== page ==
5 Renal Haemodynamics and Glomerular Filtration 7 Figure 3. Renal autoregulation Renal blood flow (ml/min) Renal blood flow GFR GFR (ml/min) MAP (mmhg) Figure 4. Autoregulation of glomerular filtration rate artery afferent glomerular capillaries efferent Mean hydrostatic pressure MAP Constriction of afferent : bigger pressure drop MAP Dilatation of afferent : smaller pressure drop The intrarenal mechanism underlying autoregulation is not fully understood. It is probably in part a myogenic mechanism whereby the smooth muscle of the afferent arteriolar wall intrinsically responds to being stretched (due to a rise in MAP) by contracting, thereby increasing the vascular resistance. The other possible contributory factor is tubulo-glomerular feedback, a negative feedback mechanism whereby an initial increase in GFR (resulting from a raised MAP) leads to an increased delivery of NaCl in the tubular fluid arriving at the macula densa region of the nephron (last part of the thick ascending limb of the loop of Henle), which, by some unknown mechanism involving angiotensin II and other vasoconstrictors (such as adenosine and ATP), triggers vasoconstriction of the adjacent afferent.

6 8 Acute Renal Failure in Practice Table 2. Effects of vasoactive agents on glomerular haemodynamics Afferent resistance Efferent resistance Effect on NFP K f Effect on GFR Renal Sympathetic Nerves Angiotensin II or Epinephrine/Norepinephrine or or Atrial Natriuretic Peptide or Vasodilator Prostaglandins Thromboxanes Adenosine Endothelin-1 or Nitric Oxide () Dopamine N.B. The arrows represent directional changes seen when the agent is applied in high dose in isolation. The actual changes that occur will be influenced greatly by both dosage and experimental setting. Factors Affecting Renal Blood Flow and GFR Outside the autoregulatory range, e.g. in circulatory shock, renal blood flow and GFR change with blood pressure. Even within the autoregulatory range, blood pressure does have some influence on renal haemodynamics (Figure 3). Furthermore, a number of extrinsic factors can override the intrinsic influence of autoregulation. These extrinsic factors can affect renal blood flow and P GC by altering the resistance of afferent and/or efferent s; or they can change K f by inducing mesangial cell contraction or relaxation, thereby altering the glomerular surface area available for filtration (Table 2). Afferent arteriolar constriction will reduce renal blood flow and reduce P GC, causing a reduction in GFR. Efferent arteriolar constriction will reduce renal blood flow but increase P GC ; these changes act in opposite directions with respect to GFR and the net effect on GFR is minimal. A reduction in K f will reduce GFR. Any given vasoactive agent may have a spectrum of effects (on afferent/efferent arteriolar tone or K f ), making the net effect on GFR difficult to predict. Thus, angiotensin II, a major regulator of glomerular function, causes constriction of both afferent and efferent 4 s, as well as reducing K f. The overall outcome for GFR depends on the relative magnitudes of these actions, which vary in different pathophysiological conditions. 4 The efferent is particularly sensitive to angiotensin II, which is why blockade of its action can precipitate ARF in the setting of renal hypoperfusion.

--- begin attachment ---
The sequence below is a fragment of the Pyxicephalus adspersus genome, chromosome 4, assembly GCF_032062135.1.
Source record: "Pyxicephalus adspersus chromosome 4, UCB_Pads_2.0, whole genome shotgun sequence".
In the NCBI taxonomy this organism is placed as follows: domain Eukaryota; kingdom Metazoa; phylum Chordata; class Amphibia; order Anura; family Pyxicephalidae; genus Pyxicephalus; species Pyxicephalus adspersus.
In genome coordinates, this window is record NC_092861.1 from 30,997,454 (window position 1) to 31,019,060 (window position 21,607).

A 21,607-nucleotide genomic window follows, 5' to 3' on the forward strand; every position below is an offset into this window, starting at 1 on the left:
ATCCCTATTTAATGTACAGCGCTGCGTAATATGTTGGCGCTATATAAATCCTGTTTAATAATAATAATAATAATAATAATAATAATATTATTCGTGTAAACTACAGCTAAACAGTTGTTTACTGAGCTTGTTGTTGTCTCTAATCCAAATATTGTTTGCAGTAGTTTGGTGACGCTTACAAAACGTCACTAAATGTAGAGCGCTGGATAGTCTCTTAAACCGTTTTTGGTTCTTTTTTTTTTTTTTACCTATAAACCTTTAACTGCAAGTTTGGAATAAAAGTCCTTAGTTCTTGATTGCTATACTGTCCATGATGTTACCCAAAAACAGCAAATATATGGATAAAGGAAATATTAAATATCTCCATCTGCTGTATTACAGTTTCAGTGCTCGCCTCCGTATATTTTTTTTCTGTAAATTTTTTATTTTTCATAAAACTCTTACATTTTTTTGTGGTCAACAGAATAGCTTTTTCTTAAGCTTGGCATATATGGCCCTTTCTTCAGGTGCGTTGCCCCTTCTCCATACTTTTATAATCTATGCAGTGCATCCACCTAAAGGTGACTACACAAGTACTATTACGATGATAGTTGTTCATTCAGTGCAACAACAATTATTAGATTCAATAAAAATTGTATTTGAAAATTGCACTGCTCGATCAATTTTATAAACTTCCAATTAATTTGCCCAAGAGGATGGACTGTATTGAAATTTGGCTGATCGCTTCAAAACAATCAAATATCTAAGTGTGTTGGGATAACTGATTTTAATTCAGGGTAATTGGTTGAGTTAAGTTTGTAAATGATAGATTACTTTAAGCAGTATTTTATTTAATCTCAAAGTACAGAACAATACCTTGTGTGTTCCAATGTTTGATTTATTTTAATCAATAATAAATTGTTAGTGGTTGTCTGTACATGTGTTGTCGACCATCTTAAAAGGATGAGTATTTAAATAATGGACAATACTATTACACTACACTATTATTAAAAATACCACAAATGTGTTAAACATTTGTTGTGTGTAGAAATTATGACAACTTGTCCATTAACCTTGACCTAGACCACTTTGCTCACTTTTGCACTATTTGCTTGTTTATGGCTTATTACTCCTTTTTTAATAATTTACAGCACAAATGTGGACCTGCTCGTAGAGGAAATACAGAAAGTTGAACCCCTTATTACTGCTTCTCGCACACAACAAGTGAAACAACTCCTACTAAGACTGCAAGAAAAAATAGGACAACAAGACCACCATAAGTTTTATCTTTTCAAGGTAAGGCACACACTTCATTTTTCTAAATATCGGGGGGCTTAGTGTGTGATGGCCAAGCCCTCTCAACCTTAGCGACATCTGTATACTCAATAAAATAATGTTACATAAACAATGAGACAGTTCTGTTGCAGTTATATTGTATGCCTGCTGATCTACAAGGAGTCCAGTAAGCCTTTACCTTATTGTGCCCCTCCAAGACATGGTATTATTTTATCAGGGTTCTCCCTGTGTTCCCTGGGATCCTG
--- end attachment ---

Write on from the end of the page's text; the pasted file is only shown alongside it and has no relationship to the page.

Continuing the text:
7 Renal Haemodynamics and Glomerular Filtration 9 A period of renal hypoperfusion, systemic or local, underlies most cases of ARF. Therefore, an obvious therapeutic target is to reverse afferent arteriolar vasoconstriction, and/or mesangial cell contraction, but without significantly reducing efferent arteriolar tone. This selective approach is not easy to achieve in practice, although various experimental studies have reported beneficial effects of antagonists of endothelin and adenosine, and of nitric oxide donors. However, due to the varying aetiology and underlying complexity of even haemodynamic ARF, it is apparent that no single agent will be fully protective. For further reading please refer to the end of Chapter 2.